I let them dry overnight, and then put them on the ring. I love that I can pull it out before I place a thread order. I can also carry it over to my fabrics to see if I have what I need, and I can bring it into the store with me if I need to.
image

Pillowcases

Pillowcases made from flannel. Easy and fun to make. I use a pillowcase I already have as my size guide. Leave approximately 2″ more on the length and the width so that they are still the correct size after sewing. 2″ is much more than you need, but better to have a little extra you can trim off then to not have enough.

image

Pillowcase opening has been folded over and hemmed. The body is pinned and ready to be sewn.

 

 

Ebay: Leadbelly Negro Sinful Songs1939 5 Records 78 RPM

For Sale on Ebay: Leadbelly Negro Sinful Songs1939 5 Records 78 RPM

Negro Sinful Songs, sung by Lead Belly, Accompanying himself on the Twelve-String Guitar  78 RPM 

Click here to go to the Ebay Page

This came from my father in laws personal collection. He had a story he used to tell my husband about meeting Lead Belly. My late father in law was a penniless engineering student at Columbia University in New York during the Great Depression. He was 28 years old in 1939 when this recording was released. He supported himself in part by playing trumpet in dance club orchestras. His interest in music led him to study acoustics and sound engineering, and shortly before the War, he was working in a studio where Lead Belly was doing some recordings.

At some point between takes, Dad and Lead Belly crossed paths in a hallway and spoke at length.  Dad wasn’t actually involved in Lead Belly’s recording, but he was in the building at the same time. Dad said that he’d heard Lead Belly was arrested not long afterwards. That would put the date around 1939, which is when this recording was released.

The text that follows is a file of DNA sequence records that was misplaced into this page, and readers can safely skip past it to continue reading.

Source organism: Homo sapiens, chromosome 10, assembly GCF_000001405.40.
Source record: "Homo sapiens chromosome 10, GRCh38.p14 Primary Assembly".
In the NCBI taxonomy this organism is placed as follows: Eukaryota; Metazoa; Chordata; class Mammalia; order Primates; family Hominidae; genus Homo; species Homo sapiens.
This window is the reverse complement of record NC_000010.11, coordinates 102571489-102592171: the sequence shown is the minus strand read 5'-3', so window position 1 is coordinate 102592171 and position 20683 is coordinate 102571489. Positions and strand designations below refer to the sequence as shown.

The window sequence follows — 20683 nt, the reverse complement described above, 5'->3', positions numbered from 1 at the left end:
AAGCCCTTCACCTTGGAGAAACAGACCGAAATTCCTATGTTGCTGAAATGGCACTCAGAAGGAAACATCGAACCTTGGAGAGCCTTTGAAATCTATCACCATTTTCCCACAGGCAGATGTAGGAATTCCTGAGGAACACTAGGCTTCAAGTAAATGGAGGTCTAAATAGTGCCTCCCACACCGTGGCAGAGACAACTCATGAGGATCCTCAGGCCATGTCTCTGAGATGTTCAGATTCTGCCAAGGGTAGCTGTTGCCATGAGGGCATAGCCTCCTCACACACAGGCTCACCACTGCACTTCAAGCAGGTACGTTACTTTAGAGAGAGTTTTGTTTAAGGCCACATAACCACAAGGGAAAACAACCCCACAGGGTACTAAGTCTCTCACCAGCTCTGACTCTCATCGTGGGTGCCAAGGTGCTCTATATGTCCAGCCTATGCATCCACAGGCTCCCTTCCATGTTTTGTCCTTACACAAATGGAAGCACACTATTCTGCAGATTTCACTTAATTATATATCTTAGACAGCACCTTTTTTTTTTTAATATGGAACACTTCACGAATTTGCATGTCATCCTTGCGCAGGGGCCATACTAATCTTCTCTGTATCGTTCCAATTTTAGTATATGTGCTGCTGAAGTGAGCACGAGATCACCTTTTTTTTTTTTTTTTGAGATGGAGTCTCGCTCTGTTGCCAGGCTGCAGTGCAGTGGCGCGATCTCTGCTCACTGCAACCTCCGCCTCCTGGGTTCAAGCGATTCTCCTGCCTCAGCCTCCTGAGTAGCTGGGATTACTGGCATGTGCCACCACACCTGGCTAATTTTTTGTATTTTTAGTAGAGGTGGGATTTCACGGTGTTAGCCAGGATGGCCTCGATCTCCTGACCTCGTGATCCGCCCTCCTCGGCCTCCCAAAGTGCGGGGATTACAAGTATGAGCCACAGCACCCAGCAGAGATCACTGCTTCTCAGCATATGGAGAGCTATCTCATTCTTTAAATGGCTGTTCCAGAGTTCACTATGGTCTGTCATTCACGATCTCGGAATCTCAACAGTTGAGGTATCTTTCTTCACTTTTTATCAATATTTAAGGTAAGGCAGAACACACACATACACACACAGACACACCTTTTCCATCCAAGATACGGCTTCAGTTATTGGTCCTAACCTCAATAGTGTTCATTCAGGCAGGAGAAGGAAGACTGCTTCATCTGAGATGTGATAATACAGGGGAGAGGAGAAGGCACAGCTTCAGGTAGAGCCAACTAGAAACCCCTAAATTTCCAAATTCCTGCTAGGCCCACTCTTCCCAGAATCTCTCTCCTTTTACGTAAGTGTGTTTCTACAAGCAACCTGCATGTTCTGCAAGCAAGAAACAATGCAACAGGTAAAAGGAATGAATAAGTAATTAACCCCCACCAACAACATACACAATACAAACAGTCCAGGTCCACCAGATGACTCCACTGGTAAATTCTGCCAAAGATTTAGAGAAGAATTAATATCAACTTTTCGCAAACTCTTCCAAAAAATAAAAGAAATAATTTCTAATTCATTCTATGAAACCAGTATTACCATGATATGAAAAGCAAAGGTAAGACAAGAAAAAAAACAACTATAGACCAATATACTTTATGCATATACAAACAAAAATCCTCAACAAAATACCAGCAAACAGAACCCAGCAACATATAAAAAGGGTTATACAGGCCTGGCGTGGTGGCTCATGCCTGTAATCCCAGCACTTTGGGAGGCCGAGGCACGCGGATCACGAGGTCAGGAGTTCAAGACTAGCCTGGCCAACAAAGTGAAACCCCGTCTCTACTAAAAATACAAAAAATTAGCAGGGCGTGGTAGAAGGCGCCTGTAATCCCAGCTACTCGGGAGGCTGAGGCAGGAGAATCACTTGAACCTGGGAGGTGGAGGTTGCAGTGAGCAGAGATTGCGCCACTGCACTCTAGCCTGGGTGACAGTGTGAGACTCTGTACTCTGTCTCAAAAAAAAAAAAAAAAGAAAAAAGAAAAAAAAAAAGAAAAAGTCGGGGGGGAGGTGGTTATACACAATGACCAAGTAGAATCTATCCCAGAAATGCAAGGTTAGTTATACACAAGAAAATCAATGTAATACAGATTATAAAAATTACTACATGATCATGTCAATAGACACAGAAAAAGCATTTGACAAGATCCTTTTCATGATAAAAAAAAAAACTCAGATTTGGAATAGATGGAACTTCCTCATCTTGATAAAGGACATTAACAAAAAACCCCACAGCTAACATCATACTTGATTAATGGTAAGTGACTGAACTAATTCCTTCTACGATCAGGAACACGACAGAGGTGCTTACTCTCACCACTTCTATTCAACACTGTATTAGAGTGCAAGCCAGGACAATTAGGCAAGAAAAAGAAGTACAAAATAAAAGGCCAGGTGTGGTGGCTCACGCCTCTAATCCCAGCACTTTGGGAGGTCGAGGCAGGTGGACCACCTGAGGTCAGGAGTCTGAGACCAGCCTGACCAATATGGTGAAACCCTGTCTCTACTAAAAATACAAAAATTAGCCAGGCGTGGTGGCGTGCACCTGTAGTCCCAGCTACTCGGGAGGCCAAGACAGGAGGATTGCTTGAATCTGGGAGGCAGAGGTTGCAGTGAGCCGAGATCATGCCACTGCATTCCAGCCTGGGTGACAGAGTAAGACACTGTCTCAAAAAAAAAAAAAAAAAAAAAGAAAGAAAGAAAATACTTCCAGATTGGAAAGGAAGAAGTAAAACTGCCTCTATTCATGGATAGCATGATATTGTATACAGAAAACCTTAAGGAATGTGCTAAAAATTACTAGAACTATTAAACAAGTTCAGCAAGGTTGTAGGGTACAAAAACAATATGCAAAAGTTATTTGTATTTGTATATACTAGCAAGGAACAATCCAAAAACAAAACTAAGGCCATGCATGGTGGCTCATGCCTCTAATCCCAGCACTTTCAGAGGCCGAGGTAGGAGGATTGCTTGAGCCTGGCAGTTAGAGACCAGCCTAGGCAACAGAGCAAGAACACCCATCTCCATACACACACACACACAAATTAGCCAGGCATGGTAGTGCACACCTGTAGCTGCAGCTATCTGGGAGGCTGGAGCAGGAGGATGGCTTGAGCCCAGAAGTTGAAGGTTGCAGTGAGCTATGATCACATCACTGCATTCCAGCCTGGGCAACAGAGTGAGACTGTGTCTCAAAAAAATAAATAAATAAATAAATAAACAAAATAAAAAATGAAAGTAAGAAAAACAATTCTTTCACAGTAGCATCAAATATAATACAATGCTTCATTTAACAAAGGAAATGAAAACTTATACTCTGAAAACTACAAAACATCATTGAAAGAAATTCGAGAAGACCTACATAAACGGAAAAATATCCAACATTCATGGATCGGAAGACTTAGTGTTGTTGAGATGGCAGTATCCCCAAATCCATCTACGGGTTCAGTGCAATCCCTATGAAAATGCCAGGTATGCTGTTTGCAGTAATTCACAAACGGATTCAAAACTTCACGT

l28l17

 

 
l27

l2 l3 l4 l5 l6 l7 l8 l9 l10 l11l1l226b l13 l14 l15 l16 l20 l21 l22 l23 l24 l25l26

Towels

I finally got around to sewing towels from terry cloth I bought for $1.00 a yard a year or so ago. It’s a thinner terry cloth similar in weight to the Ikea HÄREN towels.

I own several HÄREN bath size towels and they were the inspiration for these towels. I have found that most of the time I reach for the thinner Ikea towels over the thicker towels we own. I made two bath size towels and one HUGE bath sheet sized towel. The total cost was approximately $4.00 to make three towels.

To get the size I wanted, I put an Ikea towel on top of the terry cloth fabric and cut the terry cloth to approximately the same size. I left approx. 1″ longer on the width so that after they were hemmed they would still be the right size.

image

To hem the towels, I folded the edges down once and did a straight stitch, going around twice. You could always make your hems much nicer/fancier easily by using decorative stitches, contrasting fabric to make an edge or a border. You could also fold over the edges twice, but I don’t think it’s absolutely necessary.

image

The backside of the towel.

When I finished hemming the towels I won’t over them and trimmed off any excess fabric on the edges. The terry cloth will shed a little, this particular fabric wasn’t too bad but some terry sheds everywhere when you cut it. The finished towels also need to go through the wash to get rid of any loose bits.